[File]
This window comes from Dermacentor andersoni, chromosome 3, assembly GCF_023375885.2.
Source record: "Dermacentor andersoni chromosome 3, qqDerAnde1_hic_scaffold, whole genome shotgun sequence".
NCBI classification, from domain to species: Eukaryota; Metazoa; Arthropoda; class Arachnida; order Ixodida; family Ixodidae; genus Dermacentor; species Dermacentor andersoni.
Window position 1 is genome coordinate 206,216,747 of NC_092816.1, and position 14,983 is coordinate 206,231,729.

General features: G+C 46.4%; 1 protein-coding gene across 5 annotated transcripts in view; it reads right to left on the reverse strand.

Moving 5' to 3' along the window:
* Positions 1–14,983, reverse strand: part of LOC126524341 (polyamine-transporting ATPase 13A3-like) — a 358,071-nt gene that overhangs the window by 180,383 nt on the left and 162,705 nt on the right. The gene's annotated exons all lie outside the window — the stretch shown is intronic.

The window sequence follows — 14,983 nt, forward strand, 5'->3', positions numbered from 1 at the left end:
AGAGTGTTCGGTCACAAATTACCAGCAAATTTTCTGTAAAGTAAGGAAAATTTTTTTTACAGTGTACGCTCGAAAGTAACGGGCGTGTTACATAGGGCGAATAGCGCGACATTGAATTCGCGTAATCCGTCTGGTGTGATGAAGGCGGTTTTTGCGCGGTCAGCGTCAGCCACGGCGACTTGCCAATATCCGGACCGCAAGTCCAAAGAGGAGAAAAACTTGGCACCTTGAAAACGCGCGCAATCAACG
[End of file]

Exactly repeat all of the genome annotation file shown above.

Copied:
This window comes from Dermacentor andersoni, chromosome 3, assembly GCF_023375885.2.
Source record: "Dermacentor andersoni chromosome 3, qqDerAnde1_hic_scaffold, whole genome shotgun sequence".
NCBI classification, from domain to species: Eukaryota; Metazoa; Arthropoda; class Arachnida; order Ixodida; family Ixodidae; genus Dermacentor; species Dermacentor andersoni.
Window position 1 is genome coordinate 206,216,747 of NC_092816.1, and position 14,983 is coordinate 206,231,729.

General features: G+C 46.4%; 1 protein-coding gene across 5 annotated transcripts in view; it reads right to left on the reverse strand.

Moving 5' to 3' along the window:
* Positions 1–14,983, reverse strand: part of LOC126524341 (polyamine-transporting ATPase 13A3-like) — a 358,071-nt gene that overhangs the window by 180,383 nt on the left and 162,705 nt on the right. The gene's annotated exons all lie outside the window — the stretch shown is intronic.

The window sequence follows — 14,983 nt, forward strand, 5'->3', positions numbered from 1 at the left end:
AGAGTGTTCGGTCACAAATTACCAGCAAATTTTCTGTAAAGTAAGGAAAATTTTTTTTACAGTGTACGCTCGAAAGTAACGGGCGTGTTACATAGGGCGAATAGCGCGACATTGAATTCGCGTAATCCGTCTGGTGTGATGAAGGCGGTTTTTGCGCGGTCAGCGTCAGCCACGGCGACTTGCCAATATCCGGACCGCAAGTCCAAAGAGGAGAAAAACTTGGCACCTTGAAAACGCGCGCAATCAACG